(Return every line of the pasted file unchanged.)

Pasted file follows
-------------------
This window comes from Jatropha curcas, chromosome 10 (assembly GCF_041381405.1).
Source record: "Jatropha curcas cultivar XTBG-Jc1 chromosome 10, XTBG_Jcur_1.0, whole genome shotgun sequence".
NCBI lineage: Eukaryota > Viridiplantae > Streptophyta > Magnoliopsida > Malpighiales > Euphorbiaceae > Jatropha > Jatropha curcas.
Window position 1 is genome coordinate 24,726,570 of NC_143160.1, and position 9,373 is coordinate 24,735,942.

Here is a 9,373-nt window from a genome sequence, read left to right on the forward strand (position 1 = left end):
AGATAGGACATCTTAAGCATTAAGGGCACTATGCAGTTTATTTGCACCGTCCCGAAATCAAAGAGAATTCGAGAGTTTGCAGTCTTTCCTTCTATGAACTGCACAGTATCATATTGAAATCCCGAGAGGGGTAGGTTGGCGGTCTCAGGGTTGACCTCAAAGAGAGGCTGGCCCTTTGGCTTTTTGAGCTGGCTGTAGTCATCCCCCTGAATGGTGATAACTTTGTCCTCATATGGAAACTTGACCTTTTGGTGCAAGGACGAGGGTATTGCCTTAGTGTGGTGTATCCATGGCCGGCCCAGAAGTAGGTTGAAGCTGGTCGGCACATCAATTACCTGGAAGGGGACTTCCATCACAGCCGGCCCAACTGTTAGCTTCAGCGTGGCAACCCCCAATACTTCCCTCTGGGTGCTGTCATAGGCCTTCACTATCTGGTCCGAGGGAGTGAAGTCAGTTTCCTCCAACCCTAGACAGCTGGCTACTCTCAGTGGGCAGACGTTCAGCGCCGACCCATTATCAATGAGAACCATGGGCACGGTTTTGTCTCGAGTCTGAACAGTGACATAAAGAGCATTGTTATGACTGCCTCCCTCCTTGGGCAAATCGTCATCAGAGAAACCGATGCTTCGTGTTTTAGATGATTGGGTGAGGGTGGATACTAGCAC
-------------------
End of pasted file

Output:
This window comes from Jatropha curcas, chromosome 10 (assembly GCF_041381405.1).
Source record: "Jatropha curcas cultivar XTBG-Jc1 chromosome 10, XTBG_Jcur_1.0, whole genome shotgun sequence".
NCBI lineage: Eukaryota > Viridiplantae > Streptophyta > Magnoliopsida > Malpighiales > Euphorbiaceae > Jatropha > Jatropha curcas.
Window position 1 is genome coordinate 24,726,570 of NC_143160.1, and position 9,373 is coordinate 24,735,942.

Here is a 9,373-nt window from a genome sequence, read left to right on the forward strand (position 1 = left end):
AGATAGGACATCTTAAGCATTAAGGGCACTATGCAGTTTATTTGCACCGTCCCGAAATCAAAGAGAATTCGAGAGTTTGCAGTCTTTCCTTCTATGAACTGCACAGTATCATATTGAAATCCCGAGAGGGGTAGGTTGGCGGTCTCAGGGTTGACCTCAAAGAGAGGCTGGCCCTTTGGCTTTTTGAGCTGGCTGTAGTCATCCCCCTGAATGGTGATAACTTTGTCCTCATATGGAAACTTGACCTTTTGGTGCAAGGACGAGGGTATTGCCTTAGTGTGGTGTATCCATGGCCGGCCCAGAAGTAGGTTGAAGCTGGTCGGCACATCAATTACCTGGAAGGGGACTTCCATCACAGCCGGCCCAACTGTTAGCTTCAGCGTGGCAACCCCCAATACTTCCCTCTGGGTGCTGTCATAGGCCTTCACTATCTGGTCCGAGGGAGTGAAGTCAGTTTCCTCCAACCCTAGACAGCTGGCTACTCTCAGTGGGCAGACGTTCAGCGCCGACCCATTATCAATGAGAACCATGGGCACGGTTTTGTCTCGAGTCTGAACAGTGACATAAAGAGCATTGTTATGACTGCCTCCCTCCTTGGGCAAATCGTCATCAGAGAAACCGATGCTTCGTGTTTTAGATGATTGGGTGAGGGTGGATACTAGCAC